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Member only guide to the Australian book industry.
By Kim Wilkins
A large-scale research project is investigating independent publishing in Australia’s regional areas. Researchers from three universities are asking the question, how do books and stories flourish so far from the traditional publishing centres of Australia?
The project, called “Community Publishing in Regional Australia”, is funded through the Australian Research Council, and its partners include Alice Springs Town Council, Burdekin Shire Council, Broken Hill City Council, and Winton Shire Council. The team is rounded out by the Small Press Network, Booktopia, and Busybird Publishing; as well as researchers at The University of Melbourne, The University of Queensland and Western Sydney University.
We initiated the project because we were curious about the ways that regional Australians, including Indigenous Australians, are using new digital technologies to produce their own books. In many cases, they are doing this collaboratively through anthologies, educational books, local histories, and creative collections. The research aims not only to support effective publishing practices to be shared between communities, but also to enable the book industry to build new relationships and share skills with those communities.
Over the next two years, our team will visit the partner sites to run workshops on self-publishing, and interview residents who are publishing books. What we learn, we will write up to share as a digital publishing toolkit. Overall, we want to build better understanding of books, writing, and writers from around Australia to benefit creators, audiences, and industry.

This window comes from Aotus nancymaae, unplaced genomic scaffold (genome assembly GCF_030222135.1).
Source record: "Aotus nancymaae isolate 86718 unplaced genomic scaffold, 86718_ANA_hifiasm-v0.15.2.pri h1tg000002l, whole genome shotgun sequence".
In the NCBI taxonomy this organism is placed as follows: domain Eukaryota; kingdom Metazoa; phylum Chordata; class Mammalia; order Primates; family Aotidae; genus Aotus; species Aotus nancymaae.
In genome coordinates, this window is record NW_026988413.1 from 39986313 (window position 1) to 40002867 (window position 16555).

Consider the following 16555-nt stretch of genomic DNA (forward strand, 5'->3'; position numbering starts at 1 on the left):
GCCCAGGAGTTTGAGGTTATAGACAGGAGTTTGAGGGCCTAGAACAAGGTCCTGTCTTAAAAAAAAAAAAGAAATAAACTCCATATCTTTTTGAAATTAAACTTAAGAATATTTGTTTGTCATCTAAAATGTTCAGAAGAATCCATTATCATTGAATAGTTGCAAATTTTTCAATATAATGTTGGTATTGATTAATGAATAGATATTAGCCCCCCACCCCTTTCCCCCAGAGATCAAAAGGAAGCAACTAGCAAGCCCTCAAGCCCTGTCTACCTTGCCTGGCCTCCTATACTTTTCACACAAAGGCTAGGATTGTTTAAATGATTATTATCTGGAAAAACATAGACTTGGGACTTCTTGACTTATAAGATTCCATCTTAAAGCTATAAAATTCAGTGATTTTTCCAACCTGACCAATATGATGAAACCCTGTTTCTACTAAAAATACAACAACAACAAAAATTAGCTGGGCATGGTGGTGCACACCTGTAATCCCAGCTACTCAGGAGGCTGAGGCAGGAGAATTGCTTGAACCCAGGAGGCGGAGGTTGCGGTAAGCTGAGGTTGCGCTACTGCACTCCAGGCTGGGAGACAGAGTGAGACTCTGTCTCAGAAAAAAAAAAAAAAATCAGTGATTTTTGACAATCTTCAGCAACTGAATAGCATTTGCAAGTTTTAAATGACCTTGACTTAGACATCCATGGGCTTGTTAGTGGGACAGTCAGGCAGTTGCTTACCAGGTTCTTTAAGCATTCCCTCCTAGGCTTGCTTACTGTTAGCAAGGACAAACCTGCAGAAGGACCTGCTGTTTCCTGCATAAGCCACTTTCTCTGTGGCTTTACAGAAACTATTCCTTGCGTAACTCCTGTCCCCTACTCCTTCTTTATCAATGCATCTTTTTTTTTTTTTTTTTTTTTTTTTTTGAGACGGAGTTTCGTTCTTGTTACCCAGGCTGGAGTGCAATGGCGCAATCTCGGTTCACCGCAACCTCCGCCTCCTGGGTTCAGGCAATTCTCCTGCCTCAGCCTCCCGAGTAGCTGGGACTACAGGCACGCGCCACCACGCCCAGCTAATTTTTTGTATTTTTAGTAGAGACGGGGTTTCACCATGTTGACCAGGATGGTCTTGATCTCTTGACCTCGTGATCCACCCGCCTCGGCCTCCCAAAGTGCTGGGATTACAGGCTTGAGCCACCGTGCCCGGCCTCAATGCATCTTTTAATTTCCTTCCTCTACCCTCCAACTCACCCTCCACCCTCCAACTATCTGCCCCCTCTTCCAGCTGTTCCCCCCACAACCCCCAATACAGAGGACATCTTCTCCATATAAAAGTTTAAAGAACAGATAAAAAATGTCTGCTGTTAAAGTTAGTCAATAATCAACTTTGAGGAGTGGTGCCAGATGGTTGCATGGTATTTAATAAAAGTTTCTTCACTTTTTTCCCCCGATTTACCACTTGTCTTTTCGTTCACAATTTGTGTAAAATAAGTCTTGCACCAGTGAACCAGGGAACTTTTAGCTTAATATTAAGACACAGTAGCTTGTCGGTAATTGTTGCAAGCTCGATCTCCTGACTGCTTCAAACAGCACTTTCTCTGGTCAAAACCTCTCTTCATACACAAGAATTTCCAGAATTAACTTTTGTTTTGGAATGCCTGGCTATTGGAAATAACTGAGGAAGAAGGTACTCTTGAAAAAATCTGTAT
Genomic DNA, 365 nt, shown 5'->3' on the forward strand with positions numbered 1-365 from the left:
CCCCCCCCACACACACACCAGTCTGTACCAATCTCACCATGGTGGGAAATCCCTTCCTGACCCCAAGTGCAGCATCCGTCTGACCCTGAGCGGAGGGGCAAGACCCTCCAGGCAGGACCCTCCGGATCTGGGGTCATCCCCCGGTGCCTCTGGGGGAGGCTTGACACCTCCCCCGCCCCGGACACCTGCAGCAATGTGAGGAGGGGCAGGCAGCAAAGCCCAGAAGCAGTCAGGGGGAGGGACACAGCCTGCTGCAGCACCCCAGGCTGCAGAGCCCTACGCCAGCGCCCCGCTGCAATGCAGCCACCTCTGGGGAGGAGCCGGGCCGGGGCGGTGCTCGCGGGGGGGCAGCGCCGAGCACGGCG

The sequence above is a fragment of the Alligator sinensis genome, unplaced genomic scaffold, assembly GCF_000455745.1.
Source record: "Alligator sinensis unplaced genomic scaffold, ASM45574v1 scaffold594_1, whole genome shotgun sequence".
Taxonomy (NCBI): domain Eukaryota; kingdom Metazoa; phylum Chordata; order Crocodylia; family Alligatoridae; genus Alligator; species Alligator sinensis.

In August, we had our first fieldwork trip. The four academic researchers on the project – Alex Dane, Beth Driscoll, Sandra Phillips and Kim Wilkins – all travelled to Mparntwe/Alice Springs for a week of meetings, workshops and visits. Our trip was timed to follow on from the FNAWN (First Nations Australians Writers Network) annual summit which Sandra attended and spoke at.
Alice Springs is an important gathering place for culture and storytelling, with a highly active community of readers, writers, and publishers. During our time in Mparntwe, we were able to experience a small taste of this cultural activity and discuss books and publishing with people working with books in many different capacities. We spoke to a range of creators including John Spencer, author of the memoir Both Sides of the Fence, Kathleen Ryder, author of a series of romance novels, and the Arrernte women who run the not-for-profit Running Water Press. Running Water have produced many beautiful books including Arelhekenhe Angkentye – Women’s Talk, Poems of Lyapirtneme from Arrernte Women in Central Australia, and Frank Byrne’s Living in Hope. We found their stories inspiring and informative, and learned so much.
Following on from Mparntwe, we are organising fieldwork trips to Broken Hill, Winton and Ayr in 2024. We are slowly building a picture of what community publishing is happening across regional Australia, in what genres, and in what formats.
If you’d like to be kept informed about the project, follow us on Instagram, Facebook or Twitter (social media accounts maintained by our talented research assistant Caitlin Parker) or email project lead Beth Driscoll [email protected].